I thank you, Mr. President, for having convened this open debate.
I also thank Deputy Secretary-General Eliasson; Ms. Michelle Bachelet, Executive Director of UN-Women; Mr. Hervé Ladsous, Under-Secretary- General for Peacekeeping; and Ms. Bineta Diop, President of Femmes Africa Solidarité, for their presentations.
The Security Council recognizes two facts. On the one hand, women are the main civilian victims of conf lict. On the other, they are never or rarely involved in the political negotiations to end crises. The Council has drawn two main conclusions from that: their protection, which must be strengthened, and their necessary participation in peace and conf lict resolution processes.
That appeal was heard in part. Today, 12 years since the adoption of resolution 1325 (2000), the United Nations increasingly takes the role of women into account in its peace and security activities.
Women are ever more present, including as executive directors, in mediation teams and in United Nations field missions. Under the leadership of Ms. Bachelet, UN-Women has improved the consistency and coordination of efforts to protection and promote women. The Security Council takes better account of the issue of women in its resolutions.
However, we need to do more in that regard. France wants to see an increase in the number of advisory posts for the protection of women, in particular,
Those developments should not let it be forgotten that women are still to a large extent excluded from conf lict prevention and resolution processes, which is still too often the exclusive remit of men. In crisis situations, in particular, women remain the main target of intolerable violence. In post-crisis situations, their suffering is often ignored.
That shortcoming is also often evident is peace agreements. In 2011, nine peace agreements were signed in the world but only two, in Yemen and Somalia, included specific provisions on women. It is precisely in transition situations that progress for women can be achieved.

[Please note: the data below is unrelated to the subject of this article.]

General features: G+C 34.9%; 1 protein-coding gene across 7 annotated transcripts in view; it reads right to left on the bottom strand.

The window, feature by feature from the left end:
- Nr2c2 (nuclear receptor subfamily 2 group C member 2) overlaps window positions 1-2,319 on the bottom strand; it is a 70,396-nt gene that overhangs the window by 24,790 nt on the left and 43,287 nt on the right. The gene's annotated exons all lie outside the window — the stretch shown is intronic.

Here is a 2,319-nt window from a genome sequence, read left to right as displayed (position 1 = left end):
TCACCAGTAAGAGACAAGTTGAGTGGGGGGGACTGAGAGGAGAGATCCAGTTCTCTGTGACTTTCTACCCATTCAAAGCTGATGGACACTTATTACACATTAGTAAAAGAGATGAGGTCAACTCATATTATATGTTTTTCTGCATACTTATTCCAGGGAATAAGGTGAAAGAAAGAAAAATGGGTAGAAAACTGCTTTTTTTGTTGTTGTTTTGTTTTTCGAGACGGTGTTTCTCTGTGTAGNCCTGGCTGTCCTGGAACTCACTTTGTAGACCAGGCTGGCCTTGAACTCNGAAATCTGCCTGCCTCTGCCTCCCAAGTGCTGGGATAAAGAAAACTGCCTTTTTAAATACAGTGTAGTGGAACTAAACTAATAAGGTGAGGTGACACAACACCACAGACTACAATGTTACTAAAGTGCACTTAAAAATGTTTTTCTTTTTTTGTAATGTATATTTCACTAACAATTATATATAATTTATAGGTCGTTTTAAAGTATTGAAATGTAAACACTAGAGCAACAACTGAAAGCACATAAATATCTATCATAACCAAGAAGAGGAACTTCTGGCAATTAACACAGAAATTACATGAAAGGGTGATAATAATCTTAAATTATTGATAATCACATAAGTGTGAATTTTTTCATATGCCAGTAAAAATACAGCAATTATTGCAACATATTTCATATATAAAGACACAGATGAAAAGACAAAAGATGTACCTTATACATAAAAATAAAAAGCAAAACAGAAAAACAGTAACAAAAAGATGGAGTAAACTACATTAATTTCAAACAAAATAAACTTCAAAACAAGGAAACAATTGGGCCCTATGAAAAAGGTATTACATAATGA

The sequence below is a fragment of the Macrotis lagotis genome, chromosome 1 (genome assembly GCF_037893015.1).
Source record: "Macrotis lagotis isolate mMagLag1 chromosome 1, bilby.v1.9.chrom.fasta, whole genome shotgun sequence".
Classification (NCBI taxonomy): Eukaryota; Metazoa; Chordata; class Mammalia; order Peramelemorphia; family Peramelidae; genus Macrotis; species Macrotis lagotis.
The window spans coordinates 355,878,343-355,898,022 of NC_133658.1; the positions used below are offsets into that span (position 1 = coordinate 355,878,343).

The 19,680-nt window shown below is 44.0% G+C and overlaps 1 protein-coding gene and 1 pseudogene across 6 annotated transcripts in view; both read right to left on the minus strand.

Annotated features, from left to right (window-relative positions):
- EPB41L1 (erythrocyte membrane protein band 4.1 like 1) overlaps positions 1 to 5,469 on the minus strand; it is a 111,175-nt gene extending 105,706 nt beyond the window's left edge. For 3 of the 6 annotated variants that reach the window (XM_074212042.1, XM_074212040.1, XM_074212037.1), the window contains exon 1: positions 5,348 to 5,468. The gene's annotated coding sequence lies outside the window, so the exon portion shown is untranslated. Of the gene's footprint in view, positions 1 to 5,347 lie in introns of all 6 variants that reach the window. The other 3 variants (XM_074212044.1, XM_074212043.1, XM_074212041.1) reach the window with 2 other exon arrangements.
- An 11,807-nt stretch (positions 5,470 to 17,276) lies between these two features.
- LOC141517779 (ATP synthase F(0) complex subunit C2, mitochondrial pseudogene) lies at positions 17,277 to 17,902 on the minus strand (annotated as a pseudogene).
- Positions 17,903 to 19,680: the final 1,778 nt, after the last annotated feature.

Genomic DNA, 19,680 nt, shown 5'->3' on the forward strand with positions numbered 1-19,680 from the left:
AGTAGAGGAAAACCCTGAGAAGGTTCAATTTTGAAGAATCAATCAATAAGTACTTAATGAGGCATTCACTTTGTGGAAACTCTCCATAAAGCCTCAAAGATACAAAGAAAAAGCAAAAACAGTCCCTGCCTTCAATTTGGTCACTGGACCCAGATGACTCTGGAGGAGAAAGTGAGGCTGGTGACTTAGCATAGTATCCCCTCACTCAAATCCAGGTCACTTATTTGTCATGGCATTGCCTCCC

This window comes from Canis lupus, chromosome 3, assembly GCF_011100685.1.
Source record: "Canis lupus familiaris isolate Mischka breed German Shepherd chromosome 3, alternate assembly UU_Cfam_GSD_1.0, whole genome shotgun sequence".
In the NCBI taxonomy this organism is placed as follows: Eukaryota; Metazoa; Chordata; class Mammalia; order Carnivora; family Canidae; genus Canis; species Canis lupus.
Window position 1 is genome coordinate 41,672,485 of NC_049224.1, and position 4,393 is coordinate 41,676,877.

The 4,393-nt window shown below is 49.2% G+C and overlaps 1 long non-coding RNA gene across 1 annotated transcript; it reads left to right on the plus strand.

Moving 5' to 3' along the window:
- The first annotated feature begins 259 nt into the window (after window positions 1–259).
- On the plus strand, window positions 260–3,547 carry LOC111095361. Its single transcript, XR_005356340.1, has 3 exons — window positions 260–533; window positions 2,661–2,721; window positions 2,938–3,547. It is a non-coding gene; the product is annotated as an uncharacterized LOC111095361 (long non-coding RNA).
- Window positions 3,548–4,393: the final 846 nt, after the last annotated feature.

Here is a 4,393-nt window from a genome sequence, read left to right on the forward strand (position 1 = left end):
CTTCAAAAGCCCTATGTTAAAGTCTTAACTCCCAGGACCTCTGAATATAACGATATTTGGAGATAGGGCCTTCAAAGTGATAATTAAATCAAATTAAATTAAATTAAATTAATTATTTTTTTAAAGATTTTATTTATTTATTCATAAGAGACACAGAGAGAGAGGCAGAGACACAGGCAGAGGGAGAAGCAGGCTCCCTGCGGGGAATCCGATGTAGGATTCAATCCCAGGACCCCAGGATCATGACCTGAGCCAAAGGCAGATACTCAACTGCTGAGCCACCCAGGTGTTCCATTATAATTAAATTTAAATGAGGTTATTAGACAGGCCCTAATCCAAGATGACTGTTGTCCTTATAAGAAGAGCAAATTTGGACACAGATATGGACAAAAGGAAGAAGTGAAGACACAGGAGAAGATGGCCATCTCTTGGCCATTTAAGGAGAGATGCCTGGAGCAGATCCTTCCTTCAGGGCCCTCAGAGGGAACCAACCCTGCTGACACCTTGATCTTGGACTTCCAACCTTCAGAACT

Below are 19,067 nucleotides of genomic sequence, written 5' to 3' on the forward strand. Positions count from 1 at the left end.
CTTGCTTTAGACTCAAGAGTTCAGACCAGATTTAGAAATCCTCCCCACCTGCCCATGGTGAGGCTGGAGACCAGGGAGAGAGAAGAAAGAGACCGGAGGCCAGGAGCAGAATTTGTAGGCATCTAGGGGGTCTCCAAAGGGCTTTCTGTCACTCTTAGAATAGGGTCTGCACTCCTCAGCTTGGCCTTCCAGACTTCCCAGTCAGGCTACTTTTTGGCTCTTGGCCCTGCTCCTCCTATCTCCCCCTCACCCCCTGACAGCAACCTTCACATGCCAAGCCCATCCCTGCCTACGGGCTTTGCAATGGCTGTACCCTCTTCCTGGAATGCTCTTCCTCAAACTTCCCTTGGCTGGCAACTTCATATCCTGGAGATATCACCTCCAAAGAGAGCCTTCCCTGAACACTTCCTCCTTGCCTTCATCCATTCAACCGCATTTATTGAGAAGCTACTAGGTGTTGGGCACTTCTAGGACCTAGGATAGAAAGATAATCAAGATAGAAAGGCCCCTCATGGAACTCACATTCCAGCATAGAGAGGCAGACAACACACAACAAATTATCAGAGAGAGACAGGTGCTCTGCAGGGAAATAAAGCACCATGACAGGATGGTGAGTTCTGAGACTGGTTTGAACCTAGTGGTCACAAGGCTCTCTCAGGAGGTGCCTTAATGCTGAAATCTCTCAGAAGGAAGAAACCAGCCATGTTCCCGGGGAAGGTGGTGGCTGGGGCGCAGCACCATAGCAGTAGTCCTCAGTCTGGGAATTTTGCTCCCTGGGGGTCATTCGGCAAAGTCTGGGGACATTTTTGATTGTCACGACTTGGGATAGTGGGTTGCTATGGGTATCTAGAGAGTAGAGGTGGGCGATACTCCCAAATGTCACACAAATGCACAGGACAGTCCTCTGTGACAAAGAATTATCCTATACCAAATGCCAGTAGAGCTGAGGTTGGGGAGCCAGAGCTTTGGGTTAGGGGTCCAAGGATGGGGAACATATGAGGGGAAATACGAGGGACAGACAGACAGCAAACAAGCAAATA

There must therefore be even more in-depth consultation with women’s organization in civil society. In that context, informal meetings of the Security Council with women active in the field must continue and be promoted and their number increased.
I also wish to commend the tireless efforts of Ms. Bineta Diop, who, as the head of Femmes Africa Solidarité, is working to implement resolution 1325 (2000) in several African States, including the Democratic Republic of the Congo, Rwanda and Côte d’Ivoire, and in Darfur. In the recent tragic days, I would like to underscore the events in the eastern Democratic Republic of the Congo, where, once again, the civilian population, and women in particular, are the victims of clashes.
Women in conf lict situations continue to be regular target of unacceptable violence. That happens when they become involved. Recently, we have also seen defenders of women’s rights targeted by all kinds of extremists, who want to silence them. In Afghanistan, women who play an active part in the reconstruction of their country and participate in political life are threatened by extremist groups. They also remain the primary target for sexual violence, which is still used as a weapon of war to terrorize civilian populations.
On many occasions, the Security Council has made statements on the situation in the Democratic Republic of the Congo — which I have already mentioned — condemning the savage campaigns of rape and sexual violence by rebel groups in the Kivus. Also in Mali, women are the first victims of the violence unleashed against them by Islamic groups that have taken control of the north of the country. There are worrying reports by Islamist groups of the number of unmarried women who have had children. Clearly, such women will subsequently be the targets of violence. We cannot remain inactive given that reality.
In that connection, I commend the work of the Special Representative of the Secretary-General on Sexual Violence in Conf lict. Thanks to her efforts, we now have a list of groups systematically using sexual violence. That list should help put an end to their impunity. In view of such crimes, combating impunity is indeed essential. In that regard, the International Criminal Court should fully play its role. Furthermore, France also welcomes the policy of zero tolerance towards United Nations personnel implemented by the Secretary-General, which must continue.
In 2010, France adopted a national action plan for the implementation of the resolutions on women and peace and security. In that context, we are cooperating at the international level, in partnership with UN-Women. We are thus funding programmes to combat violence in six African countries and in the Arab world, including Jordan, Mali and Niger. Those programmes are being implemented by UN-Women in close coordination with civil society organizations. Since 2011, we have also worked with UN-Women to improve women’s access to justice in Afghanistan.
Members can therefore rest assured of the commitment and resolve of France to promote and to defend women’s rights and to work tirelessly for the implementation of the resolutions on women, peace and security.
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